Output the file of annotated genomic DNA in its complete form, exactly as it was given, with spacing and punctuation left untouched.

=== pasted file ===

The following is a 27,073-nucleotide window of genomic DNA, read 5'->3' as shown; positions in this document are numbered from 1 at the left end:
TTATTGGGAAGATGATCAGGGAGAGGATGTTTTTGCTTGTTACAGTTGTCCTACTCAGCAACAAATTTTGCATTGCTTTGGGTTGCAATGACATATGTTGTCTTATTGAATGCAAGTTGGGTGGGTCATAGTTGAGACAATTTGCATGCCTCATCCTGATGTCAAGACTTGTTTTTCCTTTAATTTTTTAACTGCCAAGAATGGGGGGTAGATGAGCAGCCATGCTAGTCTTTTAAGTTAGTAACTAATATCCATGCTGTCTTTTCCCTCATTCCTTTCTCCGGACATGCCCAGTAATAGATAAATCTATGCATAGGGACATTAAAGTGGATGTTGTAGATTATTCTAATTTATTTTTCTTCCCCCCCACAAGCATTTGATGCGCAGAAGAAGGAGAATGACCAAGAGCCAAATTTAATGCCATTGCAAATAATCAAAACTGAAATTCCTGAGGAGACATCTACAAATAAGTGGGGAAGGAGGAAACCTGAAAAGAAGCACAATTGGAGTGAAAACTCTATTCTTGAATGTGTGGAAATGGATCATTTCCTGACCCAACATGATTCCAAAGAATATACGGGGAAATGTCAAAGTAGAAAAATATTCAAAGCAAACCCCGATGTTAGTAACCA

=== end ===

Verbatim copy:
The following is a 27,073-nucleotide window of genomic DNA, read 5'->3' as shown; positions in this document are numbered from 1 at the left end:
TTATTGGGAAGATGATCAGGGAGAGGATGTTTTTGCTTGTTACAGTTGTCCTACTCAGCAACAAATTTTGCATTGCTTTGGGTTGCAATGACATATGTTGTCTTATTGAATGCAAGTTGGGTGGGTCATAGTTGAGACAATTTGCATGCCTCATCCTGATGTCAAGACTTGTTTTTCCTTTAATTTTTTAACTGCCAAGAATGGGGGGTAGATGAGCAGCCATGCTAGTCTTTTAAGTTAGTAACTAATATCCATGCTGTCTTTTCCCTCATTCCTTTCTCCGGACATGCCCAGTAATAGATAAATCTATGCATAGGGACATTAAAGTGGATGTTGTAGATTATTCTAATTTATTTTTCTTCCCCCCCACAAGCATTTGATGCGCAGAAGAAGGAGAATGACCAAGAGCCAAATTTAATGCCATTGCAAATAATCAAAACTGAAATTCCTGAGGAGACATCTACAAATAAGTGGGGAAGGAGGAAACCTGAAAAGAAGCACAATTGGAGTGAAAACTCTATTCTTGAATGTGTGGAAATGGATCATTTCCTGACCCAACATGATTCCAAAGAATATACGGGGAAATGTCAAAGTAGAAAAATATTCAAAGCAAACCCCGATGTTAGTAACCA